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Bill to abolish elected BOE OK'd


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POSTED: Wednesday, March 31, 2010

A proposed constitutional amendment to abolish Hawaii's elected school board might be in the hands of voters in November.

Senate Bill 2570 would ask voters if the governor should appoint the board, which would retain its current power to appoint the schools superintendent.

Gov. Linda Lingle opposes the measure because she wants the governor to appoint the schools chief directly.

But it passed the state House Finance Committee yesterday and is expected to go to the House floor for a vote next week.

The proposal follows the failure of Lingle and the state Board of Education to arrive at a budget compromise to end 17 annual Furlough Fridays in Hawaii public schools.

Both Lingle and the board have accused each other of coming up with the wrong solution, and lawmakers apparently feel the current educational system lacks accountability.

Committee Chairman Marcus Oshiro (D, Wahiawa) said the bill has strong bipartisan support.

“;I'm hopeful that the governor, despite her opposition, will come around to accept the half loaf, rather than none at all,”; Oshiro said. “;This is meaningful and significant change in school governance and accountability.”;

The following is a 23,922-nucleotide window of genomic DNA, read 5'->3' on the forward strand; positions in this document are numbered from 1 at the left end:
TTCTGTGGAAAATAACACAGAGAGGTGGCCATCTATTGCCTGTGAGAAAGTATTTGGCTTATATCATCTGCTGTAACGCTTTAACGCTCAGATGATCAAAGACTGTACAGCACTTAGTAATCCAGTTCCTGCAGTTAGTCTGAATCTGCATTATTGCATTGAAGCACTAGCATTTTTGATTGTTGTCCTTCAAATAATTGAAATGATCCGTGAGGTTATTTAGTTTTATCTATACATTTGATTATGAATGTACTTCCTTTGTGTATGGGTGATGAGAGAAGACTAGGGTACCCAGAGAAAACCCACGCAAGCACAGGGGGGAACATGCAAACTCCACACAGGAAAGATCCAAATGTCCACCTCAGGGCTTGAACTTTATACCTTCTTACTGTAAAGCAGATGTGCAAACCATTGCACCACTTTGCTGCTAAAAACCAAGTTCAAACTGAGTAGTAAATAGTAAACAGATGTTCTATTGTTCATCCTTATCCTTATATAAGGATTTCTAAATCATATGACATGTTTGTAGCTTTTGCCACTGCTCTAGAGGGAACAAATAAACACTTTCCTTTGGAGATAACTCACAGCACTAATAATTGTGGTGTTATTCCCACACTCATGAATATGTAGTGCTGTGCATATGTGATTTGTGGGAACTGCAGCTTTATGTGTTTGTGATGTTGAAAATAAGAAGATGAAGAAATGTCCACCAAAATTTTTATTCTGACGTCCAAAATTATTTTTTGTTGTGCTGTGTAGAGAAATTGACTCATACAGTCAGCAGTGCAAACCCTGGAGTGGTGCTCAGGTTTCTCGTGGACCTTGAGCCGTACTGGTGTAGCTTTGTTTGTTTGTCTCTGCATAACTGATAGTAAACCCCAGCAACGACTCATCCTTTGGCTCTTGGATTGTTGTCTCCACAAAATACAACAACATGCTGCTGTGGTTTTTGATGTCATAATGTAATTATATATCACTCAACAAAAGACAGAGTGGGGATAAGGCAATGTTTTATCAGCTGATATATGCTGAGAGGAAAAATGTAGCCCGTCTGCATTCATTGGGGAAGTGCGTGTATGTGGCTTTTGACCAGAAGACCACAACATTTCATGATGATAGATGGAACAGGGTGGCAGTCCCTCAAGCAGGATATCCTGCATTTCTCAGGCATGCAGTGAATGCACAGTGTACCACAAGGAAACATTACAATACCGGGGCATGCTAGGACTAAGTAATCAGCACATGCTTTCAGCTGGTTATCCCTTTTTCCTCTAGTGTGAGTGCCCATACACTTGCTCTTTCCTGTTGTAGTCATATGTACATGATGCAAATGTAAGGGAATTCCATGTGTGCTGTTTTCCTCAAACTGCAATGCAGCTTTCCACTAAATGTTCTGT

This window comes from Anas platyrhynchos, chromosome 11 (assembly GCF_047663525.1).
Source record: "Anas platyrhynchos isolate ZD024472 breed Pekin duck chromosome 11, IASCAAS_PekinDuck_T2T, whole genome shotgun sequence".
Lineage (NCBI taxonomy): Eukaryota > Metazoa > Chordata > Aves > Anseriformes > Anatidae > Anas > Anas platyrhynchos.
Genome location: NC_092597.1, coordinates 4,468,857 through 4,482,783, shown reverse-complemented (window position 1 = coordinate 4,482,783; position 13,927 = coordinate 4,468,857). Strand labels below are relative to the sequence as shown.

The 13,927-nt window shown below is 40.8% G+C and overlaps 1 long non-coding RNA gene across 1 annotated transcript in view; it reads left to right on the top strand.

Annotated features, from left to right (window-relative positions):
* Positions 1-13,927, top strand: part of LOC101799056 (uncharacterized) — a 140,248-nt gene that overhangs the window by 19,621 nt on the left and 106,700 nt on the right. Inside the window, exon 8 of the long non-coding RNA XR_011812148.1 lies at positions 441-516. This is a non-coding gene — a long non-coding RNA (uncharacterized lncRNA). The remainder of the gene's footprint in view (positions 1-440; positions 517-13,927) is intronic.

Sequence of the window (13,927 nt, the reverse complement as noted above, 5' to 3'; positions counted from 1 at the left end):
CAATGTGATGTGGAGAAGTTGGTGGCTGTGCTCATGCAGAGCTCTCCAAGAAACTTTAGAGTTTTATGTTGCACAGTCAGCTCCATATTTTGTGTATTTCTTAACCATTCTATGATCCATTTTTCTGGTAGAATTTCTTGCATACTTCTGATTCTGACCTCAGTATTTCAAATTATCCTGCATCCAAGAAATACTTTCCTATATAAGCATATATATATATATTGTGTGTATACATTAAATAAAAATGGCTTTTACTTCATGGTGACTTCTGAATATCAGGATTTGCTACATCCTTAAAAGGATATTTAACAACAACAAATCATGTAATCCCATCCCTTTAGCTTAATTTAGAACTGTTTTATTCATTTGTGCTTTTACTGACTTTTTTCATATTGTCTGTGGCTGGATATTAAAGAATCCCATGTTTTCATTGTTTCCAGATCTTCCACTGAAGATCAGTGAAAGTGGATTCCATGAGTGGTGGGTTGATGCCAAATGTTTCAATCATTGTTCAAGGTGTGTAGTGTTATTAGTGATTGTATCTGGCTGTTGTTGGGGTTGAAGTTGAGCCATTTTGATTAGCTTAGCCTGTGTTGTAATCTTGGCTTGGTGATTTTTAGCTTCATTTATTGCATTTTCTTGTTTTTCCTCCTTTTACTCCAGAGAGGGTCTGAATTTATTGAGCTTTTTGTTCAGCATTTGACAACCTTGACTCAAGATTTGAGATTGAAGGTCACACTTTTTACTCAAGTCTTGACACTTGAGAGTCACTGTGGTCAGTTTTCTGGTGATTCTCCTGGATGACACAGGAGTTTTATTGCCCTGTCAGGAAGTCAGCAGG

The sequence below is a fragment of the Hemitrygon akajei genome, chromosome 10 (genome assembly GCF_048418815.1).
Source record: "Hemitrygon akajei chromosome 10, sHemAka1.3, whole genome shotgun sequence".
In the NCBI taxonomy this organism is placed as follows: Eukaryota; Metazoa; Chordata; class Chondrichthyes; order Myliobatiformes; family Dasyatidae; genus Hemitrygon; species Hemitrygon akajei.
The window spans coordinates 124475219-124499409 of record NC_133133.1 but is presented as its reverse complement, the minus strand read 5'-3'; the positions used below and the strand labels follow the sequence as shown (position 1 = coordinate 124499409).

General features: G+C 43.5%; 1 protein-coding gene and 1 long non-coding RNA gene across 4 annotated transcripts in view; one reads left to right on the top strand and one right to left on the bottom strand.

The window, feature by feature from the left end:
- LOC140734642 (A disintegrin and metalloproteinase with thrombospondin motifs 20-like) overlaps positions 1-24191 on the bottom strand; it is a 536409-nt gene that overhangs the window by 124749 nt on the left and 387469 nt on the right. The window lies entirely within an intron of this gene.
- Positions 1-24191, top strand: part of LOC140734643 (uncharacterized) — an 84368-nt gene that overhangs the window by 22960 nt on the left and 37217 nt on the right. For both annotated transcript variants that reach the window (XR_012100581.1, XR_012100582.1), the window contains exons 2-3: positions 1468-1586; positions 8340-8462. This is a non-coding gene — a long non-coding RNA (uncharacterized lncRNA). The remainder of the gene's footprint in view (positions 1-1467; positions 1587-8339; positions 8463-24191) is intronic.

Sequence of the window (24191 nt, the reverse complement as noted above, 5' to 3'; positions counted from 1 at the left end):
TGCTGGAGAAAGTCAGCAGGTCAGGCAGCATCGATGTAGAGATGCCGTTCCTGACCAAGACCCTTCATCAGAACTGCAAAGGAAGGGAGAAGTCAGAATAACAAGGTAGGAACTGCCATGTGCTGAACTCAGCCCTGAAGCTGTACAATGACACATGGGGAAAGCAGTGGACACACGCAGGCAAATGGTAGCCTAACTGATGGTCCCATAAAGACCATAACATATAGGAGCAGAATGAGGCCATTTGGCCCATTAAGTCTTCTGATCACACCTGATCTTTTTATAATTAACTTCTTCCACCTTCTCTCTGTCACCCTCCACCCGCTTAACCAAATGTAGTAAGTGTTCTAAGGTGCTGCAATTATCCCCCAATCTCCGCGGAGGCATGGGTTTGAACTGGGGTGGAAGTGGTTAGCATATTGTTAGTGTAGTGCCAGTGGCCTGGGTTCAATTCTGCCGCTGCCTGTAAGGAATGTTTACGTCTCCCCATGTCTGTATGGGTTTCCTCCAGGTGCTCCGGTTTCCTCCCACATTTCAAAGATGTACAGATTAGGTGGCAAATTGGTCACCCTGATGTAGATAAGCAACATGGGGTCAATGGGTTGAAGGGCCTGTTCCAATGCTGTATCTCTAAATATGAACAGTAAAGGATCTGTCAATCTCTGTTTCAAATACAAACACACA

Lingle, speaking with the news media, said she thinks the only way there will be accountability is to have the next governor appoint the superintendent.

“;I think it is critically important,”; she said.

Her administration has said the bill does not go far enough in reforming the educational system.

In the past, Lingle has tied her proposal to spend $62 million toward reducing Furlough Fridays to passage of a proposed constitutional amendment giving the governor the authority to appoint the superintendent.

But when asked yesterday about the action in the Finance Committee, she said it was too soon to comment.

“;We have a lot of time left in the legislative session and it is premature to take a hard position,”; she said. “;I want to see what ultimately comes out now.”;

Committee member Lynn Finnegan (R, Lower Pearl Ridge-Moanalua), who was the only representative voting against the bill, said she also feels it does not go far enough.

“;I feel very strongly that that's where we need to be,”; said Finnegan, House minority leader, referring to a schools chief appointed by the governor.

Board of Education Chairman Garrett Toguchi, who has opposed the bill, said he is disappointed the committee passed it.

Toguchi said the bill puts too much power in the hands of the governor and state departments.

He said an example of this can be seen in the state Department of Human Services cutting 228 government jobs without giving the public an opportunity to comment.

“;There's no accountability,”; Toguchi said.

He said there is more transparency and accountability with an elected school board.